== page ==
Perfect Pitch, At The Tabard Theatre, is Quality Stuff

A welcome addition to the Bedford Park Festival writes Penny Flood

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This smashing production of John Godber’s comedy about what can happen when posh meets vulgar is a welcome addition to the Bedford Park Festival. It's a comedy and it's very funny, but there's much more to it with a plot that twists and turns at every opportunity while exploring how people react when faced with difficult situations, and when truths that have been hidden for years bubble up to the surface as the alcohol flows. And it's not without its dark moments.

Smug, middle class, middle aged couple (Christina Balmer) and Ron (David Kitchen) have used his redundancy money to buy a caravan and they’ve pitched up at cliff edge site in Scarborough as a practice run for a trip to France.

pitch perfect

Then, just as they are enjoying the peace and quiet they are joined by neighbours from hell in a filthy caravan: Grant (David Paisley) a 40 something, heavily tattooed, belching, farting, bull- terrier breeding, rabbit shooting slob and Stef (Christie Peto), his 20 something, chain smoking, scantily clad, none-too-bright, monosyllabic girlfriend. Grant is only interested in beer and sex and he has lots of both.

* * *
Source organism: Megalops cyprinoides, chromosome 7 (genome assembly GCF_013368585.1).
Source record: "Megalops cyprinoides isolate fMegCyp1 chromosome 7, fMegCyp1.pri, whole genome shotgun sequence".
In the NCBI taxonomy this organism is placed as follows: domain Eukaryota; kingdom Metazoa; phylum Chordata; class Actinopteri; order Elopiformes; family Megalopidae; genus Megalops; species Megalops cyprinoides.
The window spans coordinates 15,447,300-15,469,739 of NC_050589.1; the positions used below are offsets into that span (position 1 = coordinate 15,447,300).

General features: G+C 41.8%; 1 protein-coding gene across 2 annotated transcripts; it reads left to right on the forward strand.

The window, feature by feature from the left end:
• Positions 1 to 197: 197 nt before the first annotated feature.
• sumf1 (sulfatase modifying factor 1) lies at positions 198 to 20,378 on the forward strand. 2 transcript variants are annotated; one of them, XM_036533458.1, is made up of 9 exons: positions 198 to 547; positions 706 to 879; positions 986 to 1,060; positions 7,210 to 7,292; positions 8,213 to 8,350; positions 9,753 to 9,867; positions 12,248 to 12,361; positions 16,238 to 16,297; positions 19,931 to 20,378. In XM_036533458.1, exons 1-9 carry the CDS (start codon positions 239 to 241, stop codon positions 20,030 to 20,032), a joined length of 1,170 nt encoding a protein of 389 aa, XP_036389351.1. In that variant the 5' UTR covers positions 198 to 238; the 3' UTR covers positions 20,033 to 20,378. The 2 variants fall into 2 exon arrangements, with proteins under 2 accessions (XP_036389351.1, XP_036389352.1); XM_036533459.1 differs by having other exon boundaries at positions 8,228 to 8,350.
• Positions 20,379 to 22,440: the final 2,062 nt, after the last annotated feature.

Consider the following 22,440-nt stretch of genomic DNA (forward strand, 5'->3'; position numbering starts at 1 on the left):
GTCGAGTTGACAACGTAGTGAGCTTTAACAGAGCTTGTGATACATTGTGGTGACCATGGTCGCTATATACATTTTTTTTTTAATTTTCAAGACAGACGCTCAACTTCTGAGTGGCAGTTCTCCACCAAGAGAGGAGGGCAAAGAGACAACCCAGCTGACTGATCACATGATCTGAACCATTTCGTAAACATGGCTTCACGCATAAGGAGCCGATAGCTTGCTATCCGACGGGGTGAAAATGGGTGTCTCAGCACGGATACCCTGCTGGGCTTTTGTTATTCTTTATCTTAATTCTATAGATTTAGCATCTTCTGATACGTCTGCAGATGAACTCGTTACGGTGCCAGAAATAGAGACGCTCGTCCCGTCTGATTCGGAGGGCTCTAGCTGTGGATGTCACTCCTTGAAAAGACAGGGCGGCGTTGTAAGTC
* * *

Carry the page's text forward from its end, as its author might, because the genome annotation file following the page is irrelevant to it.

There are plenty of opportunities for laughs here, and Godber milks it for everything it’s worth as Ron ties himself in knots trying to erect the awning, and Stef confuses Gilbert & Sullivan with Gilbert O'Sullivan. And then there's Grant's amazing fart when Ron is far too polite to mention the smell.

Using some none too subtle emotional blackmail, Stef gets Yvonne to agree to go to a male strip tease show. They both get drunk and there's a hilarious scene where they tell the boys about the night. Super straight Ron isn't happy about his wife's behaviour, but just as he's beginning to calm down Stef lets something slip that should have remained a secret, and the plot twists again.

Godber's style is observational comedy, a form of humour based on the commonplace aspects of everyday life, which means it's going to have its ups and downs. This is where this play is clever, as the humour collides with some rather unsettling stuff, like Stef's black eye all the while delving deep into the characters’ personalities, finding cracks in the seemingly perfect smooth surfaces and discovering hidden depths in all four of them, even Grant.

The cast are brilliant, especially Paisley as the appalling Grant, and Peto who manages to portray Stef as a slightly sympathetic character. And it's full marks to Hazel Collinson the director whose tight control pulled the whole thing together. It's so easy to let a play like this, which abounds with sex and booze, go over the top and become farcical, minimising the serious elements, but she didn't let that happen.

There were a few empty seats when I was there which was a shame as it really deserves a bigger audience, it's quality stuff.

Perfect Pitch is at The Tabard until the 23 June which is only another week so get your skates on. Tickets are still available.

Penny Flood

June 15, 2018


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